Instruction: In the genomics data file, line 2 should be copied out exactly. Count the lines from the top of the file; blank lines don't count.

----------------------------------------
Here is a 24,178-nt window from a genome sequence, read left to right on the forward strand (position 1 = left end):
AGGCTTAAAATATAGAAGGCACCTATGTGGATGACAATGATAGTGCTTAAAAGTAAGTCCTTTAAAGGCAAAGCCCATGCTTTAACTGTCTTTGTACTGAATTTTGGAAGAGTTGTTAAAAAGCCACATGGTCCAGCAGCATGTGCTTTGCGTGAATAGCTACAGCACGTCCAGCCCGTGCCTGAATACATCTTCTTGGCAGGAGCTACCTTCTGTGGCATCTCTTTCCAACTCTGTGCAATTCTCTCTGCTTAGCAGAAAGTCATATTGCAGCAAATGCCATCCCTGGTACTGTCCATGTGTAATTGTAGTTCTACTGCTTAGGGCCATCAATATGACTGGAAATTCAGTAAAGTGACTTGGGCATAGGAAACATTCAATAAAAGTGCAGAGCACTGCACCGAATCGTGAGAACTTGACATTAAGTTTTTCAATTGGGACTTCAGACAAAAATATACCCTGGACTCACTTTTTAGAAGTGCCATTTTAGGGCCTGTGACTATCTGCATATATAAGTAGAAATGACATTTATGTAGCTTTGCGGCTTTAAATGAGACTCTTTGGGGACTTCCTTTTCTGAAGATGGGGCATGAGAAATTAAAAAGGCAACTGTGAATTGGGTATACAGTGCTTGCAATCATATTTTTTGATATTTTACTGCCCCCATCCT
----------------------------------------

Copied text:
AGGCTTAAAATATAGAAGGCACCTATGTGGATGACAATGATAGTGCTTAAAAGTAAGTCCTTTAAAGGCAAAGCCCATGCTTTAACTGTCTTTGTACTGAATTTTGGAAGAGTTGTTAAAAAGCCACATGGTCCAGCAGCATGTGCTTTGCGTGAATAGCTACAGCACGTCCAGCCCGTGCCTGAATACATCTTCTTGGCAGGAGCTACCTTCTGTGGCATCTCTTTCCAACTCTGTGCAATTCTCTCTGCTTAGCAGAAAGTCATATTGCAGCAAATGCCATCCCTGGTACTGTCCATGTGTAATTGTAGTTCTACTGCTTAGGGCCATCAATATGACTGGAAATTCAGTAAAGTGACTTGGGCATAGGAAACATTCAATAAAAGTGCAGAGCACTGCACCGAATCGTGAGAACTTGACATTAAGTTTTTCAATTGGGACTTCAGACAAAAATATACCCTGGACTCACTTTTTAGAAGTGCCATTTTAGGGCCTGTGACTATCTGCATATATAAGTAGAAATGACATTTATGTAGCTTTGCGGCTTTAAATGAGACTCTTTGGGGACTTCCTTTTCTGAAGATGGGGCATGAGAAATTAAAAAGGCAACTGTGAATTGGGTATACAGTGCTTGCAATCATATTTTTTGATATTTTACTGCCCCCATCCT